The word ‘heart-stopping’ is often used to describe something excitingly suspenseful, but overly vigorous sex between a heart attack survivor and his or her lover could prove heart-stopping in the literal sense! Standard information available to individuals who are recovering from heart attacks usually mentions the period of time one should wait before engaging in sexual activity again, but many heart attack survivors require more extensive information.
Any heart condition requires caution in cardio exercise. Even though sex is not guaranteed to cause further heart problems, many people are understandably anxious after they have experienced a life-endangering medical situation. Many will not ask medical health professionals specific questions about what is safe and what is not, out of embarrassment. Recently, guidelines for handling the sexual health of people who are suffering or recovering from heart ailments were published jointly by American and European journals specializing in heart research.
One of the recommendations made in the guidelines is that anyone who has had a stroke, undergone a heart transplant, or has had other heart-related treatment should be given sex counselling. Counselling creates a space where patients feel encouraged to ask direct questions that will help them to avoid unwise activities. According to the paper, heart attack patients can resume having sex after one week has passed, on condition that they are not experiencing chest pain or other symptoms at rest or during brisk exercise. In the case of heart transplants, patients may have sex after six to eight weeks, provided that any incisions are healed.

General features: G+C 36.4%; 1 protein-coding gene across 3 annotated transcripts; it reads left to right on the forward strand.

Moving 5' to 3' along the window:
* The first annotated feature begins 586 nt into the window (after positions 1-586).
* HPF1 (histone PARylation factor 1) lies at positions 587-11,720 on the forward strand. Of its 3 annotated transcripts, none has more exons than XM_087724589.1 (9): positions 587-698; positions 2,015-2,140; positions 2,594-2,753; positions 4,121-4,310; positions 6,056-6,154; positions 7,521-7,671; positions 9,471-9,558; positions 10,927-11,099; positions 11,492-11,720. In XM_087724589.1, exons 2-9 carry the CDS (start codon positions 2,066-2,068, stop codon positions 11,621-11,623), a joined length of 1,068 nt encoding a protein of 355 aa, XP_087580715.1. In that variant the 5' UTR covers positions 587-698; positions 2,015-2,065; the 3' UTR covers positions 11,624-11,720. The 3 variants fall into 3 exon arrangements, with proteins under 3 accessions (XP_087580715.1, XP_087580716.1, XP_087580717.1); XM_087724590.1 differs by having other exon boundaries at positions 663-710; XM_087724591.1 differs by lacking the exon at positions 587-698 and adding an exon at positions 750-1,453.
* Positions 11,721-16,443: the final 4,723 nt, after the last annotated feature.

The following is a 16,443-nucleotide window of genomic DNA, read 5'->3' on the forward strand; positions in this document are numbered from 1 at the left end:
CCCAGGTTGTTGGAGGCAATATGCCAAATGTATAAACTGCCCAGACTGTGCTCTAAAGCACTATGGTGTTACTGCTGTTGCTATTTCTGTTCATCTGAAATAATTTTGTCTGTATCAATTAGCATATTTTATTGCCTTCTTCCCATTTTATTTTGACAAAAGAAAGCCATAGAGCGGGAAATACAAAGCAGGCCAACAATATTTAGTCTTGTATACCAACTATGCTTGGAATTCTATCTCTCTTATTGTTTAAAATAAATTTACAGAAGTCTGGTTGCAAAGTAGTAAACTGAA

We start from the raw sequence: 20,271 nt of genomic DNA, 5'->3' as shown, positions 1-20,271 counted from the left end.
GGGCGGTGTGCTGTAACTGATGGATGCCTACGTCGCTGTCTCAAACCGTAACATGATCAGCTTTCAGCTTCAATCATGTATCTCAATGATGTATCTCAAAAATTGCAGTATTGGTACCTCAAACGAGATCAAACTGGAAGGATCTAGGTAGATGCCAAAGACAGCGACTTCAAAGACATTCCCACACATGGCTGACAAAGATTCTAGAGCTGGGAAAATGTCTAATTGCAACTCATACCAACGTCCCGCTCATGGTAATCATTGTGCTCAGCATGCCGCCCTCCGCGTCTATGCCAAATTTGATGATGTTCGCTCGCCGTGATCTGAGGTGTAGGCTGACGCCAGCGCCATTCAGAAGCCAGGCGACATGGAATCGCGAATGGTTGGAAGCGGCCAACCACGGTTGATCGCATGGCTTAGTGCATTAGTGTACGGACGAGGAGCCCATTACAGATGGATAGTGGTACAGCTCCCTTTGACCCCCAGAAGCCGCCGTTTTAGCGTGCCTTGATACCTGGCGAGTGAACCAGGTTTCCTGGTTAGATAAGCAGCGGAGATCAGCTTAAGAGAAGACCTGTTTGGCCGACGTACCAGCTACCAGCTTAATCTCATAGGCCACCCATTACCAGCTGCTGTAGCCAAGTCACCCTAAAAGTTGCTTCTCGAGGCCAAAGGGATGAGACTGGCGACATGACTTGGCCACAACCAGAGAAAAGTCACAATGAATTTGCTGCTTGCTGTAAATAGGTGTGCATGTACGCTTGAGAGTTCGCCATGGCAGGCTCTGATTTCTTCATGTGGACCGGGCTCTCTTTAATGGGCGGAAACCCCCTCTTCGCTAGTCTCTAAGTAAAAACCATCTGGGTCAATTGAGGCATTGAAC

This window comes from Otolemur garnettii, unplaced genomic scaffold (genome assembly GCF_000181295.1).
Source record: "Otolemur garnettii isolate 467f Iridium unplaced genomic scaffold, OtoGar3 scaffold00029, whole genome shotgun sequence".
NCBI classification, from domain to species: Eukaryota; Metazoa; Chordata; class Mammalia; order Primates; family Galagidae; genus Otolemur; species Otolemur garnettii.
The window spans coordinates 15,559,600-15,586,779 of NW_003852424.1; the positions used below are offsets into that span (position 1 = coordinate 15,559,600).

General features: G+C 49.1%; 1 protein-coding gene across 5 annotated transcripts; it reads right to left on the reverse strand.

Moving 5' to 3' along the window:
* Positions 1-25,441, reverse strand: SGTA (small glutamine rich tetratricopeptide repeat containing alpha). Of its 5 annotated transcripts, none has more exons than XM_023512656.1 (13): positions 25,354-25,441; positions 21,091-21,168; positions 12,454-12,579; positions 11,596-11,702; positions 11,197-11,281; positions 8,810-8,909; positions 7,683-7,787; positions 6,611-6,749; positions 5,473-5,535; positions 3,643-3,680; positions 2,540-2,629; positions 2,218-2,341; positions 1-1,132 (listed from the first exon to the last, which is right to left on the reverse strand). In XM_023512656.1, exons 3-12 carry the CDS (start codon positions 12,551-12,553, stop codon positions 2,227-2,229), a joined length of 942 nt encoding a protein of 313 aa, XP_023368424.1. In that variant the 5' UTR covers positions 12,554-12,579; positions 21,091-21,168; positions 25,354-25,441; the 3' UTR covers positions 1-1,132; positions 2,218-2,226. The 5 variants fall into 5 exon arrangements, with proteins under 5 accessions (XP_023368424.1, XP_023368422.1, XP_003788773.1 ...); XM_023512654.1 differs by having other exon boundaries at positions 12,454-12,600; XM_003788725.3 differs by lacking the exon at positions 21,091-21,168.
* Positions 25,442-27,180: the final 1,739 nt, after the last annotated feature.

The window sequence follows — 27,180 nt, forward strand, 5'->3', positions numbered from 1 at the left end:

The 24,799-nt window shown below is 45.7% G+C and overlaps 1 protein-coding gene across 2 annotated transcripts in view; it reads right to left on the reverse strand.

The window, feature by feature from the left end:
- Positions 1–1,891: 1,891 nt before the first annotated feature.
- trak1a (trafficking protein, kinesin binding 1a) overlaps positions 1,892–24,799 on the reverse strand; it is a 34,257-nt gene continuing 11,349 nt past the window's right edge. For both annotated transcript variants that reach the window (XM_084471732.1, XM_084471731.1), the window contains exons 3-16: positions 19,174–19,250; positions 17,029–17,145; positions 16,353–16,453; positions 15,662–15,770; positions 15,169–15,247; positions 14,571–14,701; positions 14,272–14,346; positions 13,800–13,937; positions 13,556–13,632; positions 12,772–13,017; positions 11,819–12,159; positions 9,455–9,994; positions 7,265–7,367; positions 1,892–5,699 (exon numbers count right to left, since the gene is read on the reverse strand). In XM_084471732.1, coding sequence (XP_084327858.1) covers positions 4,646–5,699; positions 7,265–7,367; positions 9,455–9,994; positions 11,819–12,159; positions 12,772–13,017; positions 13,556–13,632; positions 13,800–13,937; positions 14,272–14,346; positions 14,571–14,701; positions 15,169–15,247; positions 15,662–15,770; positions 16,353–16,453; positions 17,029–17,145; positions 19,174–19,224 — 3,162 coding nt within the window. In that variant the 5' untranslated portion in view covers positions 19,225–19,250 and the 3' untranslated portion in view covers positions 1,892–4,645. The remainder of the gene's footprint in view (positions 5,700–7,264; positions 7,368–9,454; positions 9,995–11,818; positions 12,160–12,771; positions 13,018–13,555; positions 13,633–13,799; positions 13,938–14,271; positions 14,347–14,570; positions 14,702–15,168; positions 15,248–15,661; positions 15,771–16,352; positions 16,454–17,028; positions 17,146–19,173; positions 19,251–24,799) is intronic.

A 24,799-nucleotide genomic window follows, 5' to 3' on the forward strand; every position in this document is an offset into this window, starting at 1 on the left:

One of the important aspects of resuming sex after heart complications is to start off slowly, and to report any unusual symptoms experienced during sex to a doctor. A professor of nursing from the Wichita State University in Kansas, who is the primary author of the guidelines, also recommended that recovering patients of bypass surgery do not take the sex position ‘on top’, as this could cause extra strain.
What the new guidelines suggest is that it is perfectly fine for people to engage in sex after experiencing even the most severe heart complications, provided that they maintain frank discussions with their doctors and follow important advice given.
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